Skip to Content, Navigation, or Footer.
We inform. You decide.
Thursday, December 02, 2021

The dreaded SAT. If you went to high school in the United States, you probably took this important test at some point.

In addition to the usual math, reading and writing scores, there will soon be one more score in the mix: the adversity score.

Last week, College Board (the organization that runs the SATs) announced it would create what is being referred to as an “adversity score,” which scores each student from 1 to 100 based on 15 different factors, such as local crime rate, poverty rate and estimated education level of their parents. Numbers above 50 will be more disadvantaged and numbers below 50 will be less disadvantaged. Students will not be able to see their adversity scores. It will instead be viewed only by college admissions departments.

There’s been an outpouring of both positive and negative reactions. Proponents say it would give context to students’ results and provide a better understanding than the raw test scores. Opponents expressed concerns it would negate students’ hard work and reduce them to a product of their surroundings.

On one hand, this move toward adversity scoring does make sense. There has been evidence of disparities in SAT scores based on race and socioeconomic status (those two factors are often linked). Even without that evidence, it’s common sense that someone who can afford SAT prep classes and has parents and educators to help prepare them for the big test would do better than someone who does not have access to those things. While this could apply to all tests and exams, this is truer for the SAT and ACT due to both being roughly consistent year-to-year in terms of the types of questions. High scores are often based more on studying and preparation for the test rather than intelligence. The adversity score wouldn’t necessarily raise or lower anyone based on their background, but it would provide context.

The entire idea of the SAT and how it’s viewed goes against the concept of an adversity score. The original pitch for the SAT was simple: a handful of scores on key subjects (math, reading, and writing) that would give colleges an idea of how well each student is prepared for college-level material. The value of the SAT, and perhaps its reason for existing, is that it takes a range of information and condenses it into one overall score and three sub-scores. Including an adversity score, while more reflective of the real-world, also seems to go against the very core of the SAT. In short, adding other variables makes the simple and straightforward scores not so simple and straightforward.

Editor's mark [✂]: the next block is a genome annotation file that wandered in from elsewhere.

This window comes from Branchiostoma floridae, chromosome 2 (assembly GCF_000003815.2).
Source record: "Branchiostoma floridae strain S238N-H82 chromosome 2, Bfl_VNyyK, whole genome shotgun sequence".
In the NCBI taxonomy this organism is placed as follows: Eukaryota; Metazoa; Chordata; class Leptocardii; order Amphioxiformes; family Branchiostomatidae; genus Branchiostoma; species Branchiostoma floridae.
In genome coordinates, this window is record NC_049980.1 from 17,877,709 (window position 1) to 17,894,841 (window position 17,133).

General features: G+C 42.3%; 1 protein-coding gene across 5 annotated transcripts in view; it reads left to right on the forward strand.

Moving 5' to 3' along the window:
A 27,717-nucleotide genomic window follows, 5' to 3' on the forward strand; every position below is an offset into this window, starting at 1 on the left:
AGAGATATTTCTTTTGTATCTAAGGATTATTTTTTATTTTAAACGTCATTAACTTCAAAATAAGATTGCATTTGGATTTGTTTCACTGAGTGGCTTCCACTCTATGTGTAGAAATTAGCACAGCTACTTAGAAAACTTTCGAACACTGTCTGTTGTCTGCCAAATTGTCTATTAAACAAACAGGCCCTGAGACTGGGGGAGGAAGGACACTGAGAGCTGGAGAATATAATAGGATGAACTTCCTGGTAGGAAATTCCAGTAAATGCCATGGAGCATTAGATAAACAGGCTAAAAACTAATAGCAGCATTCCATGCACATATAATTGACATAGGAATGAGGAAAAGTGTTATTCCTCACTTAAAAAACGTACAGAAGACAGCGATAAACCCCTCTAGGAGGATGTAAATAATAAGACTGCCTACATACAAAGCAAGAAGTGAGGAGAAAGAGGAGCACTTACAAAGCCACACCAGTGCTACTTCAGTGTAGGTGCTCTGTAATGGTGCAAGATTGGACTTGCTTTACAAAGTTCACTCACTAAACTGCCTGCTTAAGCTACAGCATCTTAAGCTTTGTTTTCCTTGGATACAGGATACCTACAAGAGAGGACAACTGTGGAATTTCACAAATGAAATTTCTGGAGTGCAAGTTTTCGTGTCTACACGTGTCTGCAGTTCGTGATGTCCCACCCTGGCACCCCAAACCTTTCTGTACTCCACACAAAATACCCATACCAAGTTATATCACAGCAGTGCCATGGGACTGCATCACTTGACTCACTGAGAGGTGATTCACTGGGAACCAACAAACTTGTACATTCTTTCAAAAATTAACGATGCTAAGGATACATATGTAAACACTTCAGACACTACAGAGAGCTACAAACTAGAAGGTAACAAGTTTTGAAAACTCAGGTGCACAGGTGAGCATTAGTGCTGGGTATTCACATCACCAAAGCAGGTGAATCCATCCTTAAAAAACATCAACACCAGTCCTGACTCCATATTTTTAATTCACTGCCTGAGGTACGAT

In the end, the College Board is in a tough situation. College Board now has to acknowledge that a small set of scores devoid of context cannot accurately reflect a whole person. The idea of the all-important SAT scores is so ingrained in people’s minds and in the purpose of the test that trying to add context and complexity is bound to cause backlash.

So what is to be done? My answer, and this is something that College Board won’t like, would be to de-emphasize SAT and ACT scores. Make it optional. Do not consider it a crucial part of all applications. A handful of scores can never completely reflect who a person is and how they’ll do in college. Instead of relying on those scores, we should rely on other methods, such as grades, portfolios and other measures which tracks a student’s whole school career rather than one test. This may not be a simple or straightforward measurement, but it may be a lot more accurate than any “adversity score.”

Jason Zappulla is a UF history senior. His column appears on Tuesdays.

Enjoy what you're reading? Get content from The Alligator delivered to your inbox
Support your local paper
Donate Today
The Independent Florida Alligator has been independent of the university since 1971, your donation today could help #SaveStudentNewsrooms. Please consider giving today.

Powered by SNworks Solutions by The State News
All Content © 2021 The Independent Florida Alligator and Campus Communications, Inc.